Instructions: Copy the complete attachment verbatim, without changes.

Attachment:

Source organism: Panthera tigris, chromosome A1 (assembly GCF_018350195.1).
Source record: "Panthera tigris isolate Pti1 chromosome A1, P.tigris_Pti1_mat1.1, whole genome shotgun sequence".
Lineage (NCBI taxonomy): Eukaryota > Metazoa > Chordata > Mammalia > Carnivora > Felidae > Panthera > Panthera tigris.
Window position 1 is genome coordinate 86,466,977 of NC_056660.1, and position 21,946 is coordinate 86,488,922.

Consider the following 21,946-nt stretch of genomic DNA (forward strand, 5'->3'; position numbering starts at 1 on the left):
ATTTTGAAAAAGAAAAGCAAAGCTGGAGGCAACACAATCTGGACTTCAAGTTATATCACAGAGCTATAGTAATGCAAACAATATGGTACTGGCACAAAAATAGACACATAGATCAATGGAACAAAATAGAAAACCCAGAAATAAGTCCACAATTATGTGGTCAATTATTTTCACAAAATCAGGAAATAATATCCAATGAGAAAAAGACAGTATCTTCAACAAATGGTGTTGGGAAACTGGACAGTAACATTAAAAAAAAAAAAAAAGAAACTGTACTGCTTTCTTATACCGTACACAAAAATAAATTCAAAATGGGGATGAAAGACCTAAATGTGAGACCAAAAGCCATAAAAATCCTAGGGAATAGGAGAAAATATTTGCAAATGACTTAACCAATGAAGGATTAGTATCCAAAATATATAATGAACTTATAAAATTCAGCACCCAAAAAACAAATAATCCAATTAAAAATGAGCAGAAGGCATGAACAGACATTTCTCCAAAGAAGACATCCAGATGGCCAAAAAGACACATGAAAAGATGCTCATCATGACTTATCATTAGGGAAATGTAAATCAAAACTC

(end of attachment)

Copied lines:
Source organism: Panthera tigris, chromosome A1 (assembly GCF_018350195.1).
Source record: "Panthera tigris isolate Pti1 chromosome A1, P.tigris_Pti1_mat1.1, whole genome shotgun sequence".
Lineage (NCBI taxonomy): Eukaryota > Metazoa > Chordata > Mammalia > Carnivora > Felidae > Panthera > Panthera tigris.
Window position 1 is genome coordinate 86,466,977 of NC_056660.1, and position 21,946 is coordinate 86,488,922.

Consider the following 21,946-nt stretch of genomic DNA (forward strand, 5'->3'; position numbering starts at 1 on the left):
ATTTTGAAAAAGAAAAGCAAAGCTGGAGGCAACACAATCTGGACTTCAAGTTATATCACAGAGCTATAGTAATGCAAACAATATGGTACTGGCACAAAAATAGACACATAGATCAATGGAACAAAATAGAAAACCCAGAAATAAGTCCACAATTATGTGGTCAATTATTTTCACAAAATCAGGAAATAATATCCAATGAGAAAAAGACAGTATCTTCAACAAATGGTGTTGGGAAACTGGACAGTAACATTAAAAAAAAAAAAAAAGAAACTGTACTGCTTTCTTATACCGTACACAAAAATAAATTCAAAATGGGGATGAAAGACCTAAATGTGAGACCAAAAGCCATAAAAATCCTAGGGAATAGGAGAAAATATTTGCAAATGACTTAACCAATGAAGGATTAGTATCCAAAATATATAATGAACTTATAAAATTCAGCACCCAAAAAACAAATAATCCAATTAAAAATGAGCAGAAGGCATGAACAGACATTTCTCCAAAGAAGACATCCAGATGGCCAAAAAGACACATGAAAAGATGCTCATCATGACTTATCATTAGGGAAATGTAAATCAAAACTC